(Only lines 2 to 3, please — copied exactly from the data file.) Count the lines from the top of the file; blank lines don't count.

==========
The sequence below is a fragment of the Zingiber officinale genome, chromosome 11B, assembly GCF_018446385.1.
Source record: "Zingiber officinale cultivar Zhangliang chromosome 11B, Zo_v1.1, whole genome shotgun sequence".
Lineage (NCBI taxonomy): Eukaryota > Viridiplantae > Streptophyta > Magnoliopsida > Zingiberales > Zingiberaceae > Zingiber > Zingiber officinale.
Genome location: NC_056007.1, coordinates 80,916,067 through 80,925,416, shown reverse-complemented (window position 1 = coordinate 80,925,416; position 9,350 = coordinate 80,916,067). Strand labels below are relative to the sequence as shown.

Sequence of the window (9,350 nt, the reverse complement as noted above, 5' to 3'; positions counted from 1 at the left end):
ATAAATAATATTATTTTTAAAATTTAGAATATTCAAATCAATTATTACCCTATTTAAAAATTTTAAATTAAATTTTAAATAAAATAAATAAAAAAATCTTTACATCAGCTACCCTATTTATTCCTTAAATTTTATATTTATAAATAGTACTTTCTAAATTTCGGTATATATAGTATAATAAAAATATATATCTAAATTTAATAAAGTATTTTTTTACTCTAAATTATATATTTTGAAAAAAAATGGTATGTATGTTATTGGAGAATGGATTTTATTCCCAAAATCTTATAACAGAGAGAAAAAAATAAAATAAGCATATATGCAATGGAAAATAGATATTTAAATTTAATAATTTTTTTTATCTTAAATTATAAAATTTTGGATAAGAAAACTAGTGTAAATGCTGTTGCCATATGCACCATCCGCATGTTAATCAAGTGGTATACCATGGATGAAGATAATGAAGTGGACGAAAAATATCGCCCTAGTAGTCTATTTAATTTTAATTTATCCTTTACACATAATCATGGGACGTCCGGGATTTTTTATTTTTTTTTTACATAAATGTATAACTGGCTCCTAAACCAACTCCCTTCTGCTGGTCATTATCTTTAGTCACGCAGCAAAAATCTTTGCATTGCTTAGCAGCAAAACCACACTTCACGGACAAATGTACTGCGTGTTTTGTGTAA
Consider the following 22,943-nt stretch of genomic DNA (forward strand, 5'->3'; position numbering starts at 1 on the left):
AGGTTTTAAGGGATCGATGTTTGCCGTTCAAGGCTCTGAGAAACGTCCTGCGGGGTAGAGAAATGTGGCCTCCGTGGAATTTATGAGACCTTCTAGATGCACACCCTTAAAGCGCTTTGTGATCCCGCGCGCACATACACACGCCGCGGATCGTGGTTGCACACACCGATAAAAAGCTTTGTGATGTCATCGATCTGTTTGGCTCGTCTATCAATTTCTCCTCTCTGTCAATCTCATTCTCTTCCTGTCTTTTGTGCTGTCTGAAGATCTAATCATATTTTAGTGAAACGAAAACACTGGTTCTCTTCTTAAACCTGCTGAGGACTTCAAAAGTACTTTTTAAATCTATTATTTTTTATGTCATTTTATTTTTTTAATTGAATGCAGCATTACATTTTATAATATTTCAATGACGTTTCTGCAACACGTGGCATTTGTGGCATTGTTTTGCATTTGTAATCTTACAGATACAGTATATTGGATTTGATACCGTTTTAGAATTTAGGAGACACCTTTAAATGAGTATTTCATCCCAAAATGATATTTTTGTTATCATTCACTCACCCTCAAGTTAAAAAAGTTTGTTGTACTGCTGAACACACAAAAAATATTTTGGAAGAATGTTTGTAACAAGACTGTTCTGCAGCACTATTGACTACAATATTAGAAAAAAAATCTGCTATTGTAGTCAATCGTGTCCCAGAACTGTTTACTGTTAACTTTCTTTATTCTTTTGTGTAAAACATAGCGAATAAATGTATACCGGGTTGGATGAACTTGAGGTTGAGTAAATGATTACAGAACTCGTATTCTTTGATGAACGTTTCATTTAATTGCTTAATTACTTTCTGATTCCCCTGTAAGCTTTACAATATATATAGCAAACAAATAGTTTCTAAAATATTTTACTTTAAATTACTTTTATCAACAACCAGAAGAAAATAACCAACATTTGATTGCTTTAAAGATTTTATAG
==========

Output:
Source record: "Zingiber officinale cultivar Zhangliang chromosome 11B, Zo_v1.1, whole genome shotgun sequence".
Lineage (NCBI taxonomy): Eukaryota > Viridiplantae > Streptophyta > Magnoliopsida > Zingiberales > Zingiberaceae > Zingiber > Zingiber officinale.